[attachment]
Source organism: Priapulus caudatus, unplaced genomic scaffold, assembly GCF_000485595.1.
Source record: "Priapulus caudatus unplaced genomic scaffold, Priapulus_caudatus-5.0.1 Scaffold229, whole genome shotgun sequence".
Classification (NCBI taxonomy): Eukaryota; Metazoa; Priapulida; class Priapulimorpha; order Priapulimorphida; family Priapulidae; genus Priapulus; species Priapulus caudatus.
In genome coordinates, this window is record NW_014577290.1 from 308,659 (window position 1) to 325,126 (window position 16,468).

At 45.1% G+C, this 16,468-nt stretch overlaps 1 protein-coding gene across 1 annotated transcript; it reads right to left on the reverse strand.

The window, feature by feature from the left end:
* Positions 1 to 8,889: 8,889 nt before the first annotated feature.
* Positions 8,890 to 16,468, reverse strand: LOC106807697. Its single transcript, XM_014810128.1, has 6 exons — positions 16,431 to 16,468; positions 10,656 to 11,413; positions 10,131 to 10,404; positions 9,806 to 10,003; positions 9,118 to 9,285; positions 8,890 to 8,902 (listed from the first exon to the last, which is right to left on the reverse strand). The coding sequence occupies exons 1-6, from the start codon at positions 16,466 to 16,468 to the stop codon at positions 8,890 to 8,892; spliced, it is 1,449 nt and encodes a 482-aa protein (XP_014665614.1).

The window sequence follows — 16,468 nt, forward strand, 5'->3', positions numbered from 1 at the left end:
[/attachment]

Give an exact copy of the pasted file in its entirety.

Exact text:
Source organism: Priapulus caudatus, unplaced genomic scaffold, assembly GCF_000485595.1.
Source record: "Priapulus caudatus unplaced genomic scaffold, Priapulus_caudatus-5.0.1 Scaffold229, whole genome shotgun sequence".
Classification (NCBI taxonomy): Eukaryota; Metazoa; Priapulida; class Priapulimorpha; order Priapulimorphida; family Priapulidae; genus Priapulus; species Priapulus caudatus.
In genome coordinates, this window is record NW_014577290.1 from 308,659 (window position 1) to 325,126 (window position 16,468).

At 45.1% G+C, this 16,468-nt stretch overlaps 1 protein-coding gene across 1 annotated transcript; it reads right to left on the reverse strand.

The window, feature by feature from the left end:
* Positions 1 to 8,889: 8,889 nt before the first annotated feature.
* Positions 8,890 to 16,468, reverse strand: LOC106807697. Its single transcript, XM_014810128.1, has 6 exons — positions 16,431 to 16,468; positions 10,656 to 11,413; positions 10,131 to 10,404; positions 9,806 to 10,003; positions 9,118 to 9,285; positions 8,890 to 8,902 (listed from the first exon to the last, which is right to left on the reverse strand). The coding sequence occupies exons 1-6, from the start codon at positions 16,466 to 16,468 to the stop codon at positions 8,890 to 8,892; spliced, it is 1,449 nt and encodes a 482-aa protein (XP_014665614.1).

The window sequence follows — 16,468 nt, forward strand, 5'->3', positions numbered from 1 at the left end: